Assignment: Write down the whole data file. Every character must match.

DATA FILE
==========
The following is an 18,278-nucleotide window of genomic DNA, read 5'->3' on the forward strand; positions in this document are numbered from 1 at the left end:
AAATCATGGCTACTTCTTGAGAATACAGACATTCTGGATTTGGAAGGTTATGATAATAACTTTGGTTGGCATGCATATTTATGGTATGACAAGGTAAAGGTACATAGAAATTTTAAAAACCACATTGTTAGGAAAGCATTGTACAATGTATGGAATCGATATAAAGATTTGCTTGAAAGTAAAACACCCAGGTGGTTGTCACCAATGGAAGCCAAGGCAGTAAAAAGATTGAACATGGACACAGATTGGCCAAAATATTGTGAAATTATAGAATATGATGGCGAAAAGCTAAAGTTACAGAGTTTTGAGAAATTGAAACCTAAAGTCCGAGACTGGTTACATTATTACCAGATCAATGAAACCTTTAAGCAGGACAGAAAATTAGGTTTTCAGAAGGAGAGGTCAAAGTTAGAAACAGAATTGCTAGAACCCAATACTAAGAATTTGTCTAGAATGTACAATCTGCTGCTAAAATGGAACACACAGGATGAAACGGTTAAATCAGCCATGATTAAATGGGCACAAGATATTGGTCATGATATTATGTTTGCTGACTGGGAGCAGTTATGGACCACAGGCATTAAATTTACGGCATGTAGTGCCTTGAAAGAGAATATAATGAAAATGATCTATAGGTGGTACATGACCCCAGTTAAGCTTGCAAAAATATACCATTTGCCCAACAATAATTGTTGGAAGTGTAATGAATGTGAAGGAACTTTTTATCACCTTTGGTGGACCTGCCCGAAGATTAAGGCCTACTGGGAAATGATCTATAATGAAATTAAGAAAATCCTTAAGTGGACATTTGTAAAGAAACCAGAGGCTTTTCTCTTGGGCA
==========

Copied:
The following is an 18,278-nucleotide window of genomic DNA, read 5'->3' on the forward strand; positions in this document are numbered from 1 at the left end:
AAATCATGGCTACTTCTTGAGAATACAGACATTCTGGATTTGGAAGGTTATGATAATAACTTTGGTTGGCATGCATATTTATGGTATGACAAGGTAAAGGTACATAGAAATTTTAAAAACCACATTGTTAGGAAAGCATTGTACAATGTATGGAATCGATATAAAGATTTGCTTGAAAGTAAAACACCCAGGTGGTTGTCACCAATGGAAGCCAAGGCAGTAAAAAGATTGAACATGGACACAGATTGGCCAAAATATTGTGAAATTATAGAATATGATGGCGAAAAGCTAAAGTTACAGAGTTTTGAGAAATTGAAACCTAAAGTCCGAGACTGGTTACATTATTACCAGATCAATGAAACCTTTAAGCAGGACAGAAAATTAGGTTTTCAGAAGGAGAGGTCAAAGTTAGAAACAGAATTGCTAGAACCCAATACTAAGAATTTGTCTAGAATGTACAATCTGCTGCTAAAATGGAACACACAGGATGAAACGGTTAAATCAGCCATGATTAAATGGGCACAAGATATTGGTCATGATATTATGTTTGCTGACTGGGAGCAGTTATGGACCACAGGCATTAAATTTACGGCATGTAGTGCCTTGAAAGAGAATATAATGAAAATGATCTATAGGTGGTACATGACCCCAGTTAAGCTTGCAAAAATATACCATTTGCCCAACAATAATTGTTGGAAGTGTAATGAATGTGAAGGAACTTTTTATCACCTTTGGTGGACCTGCCCGAAGATTAAGGCCTACTGGGAAATGATCTATAATGAAATTAAGAAAATCCTTAAGTGGACATTTGTAAAGAAACCAGAGGCTTTTCTCTTGGGCA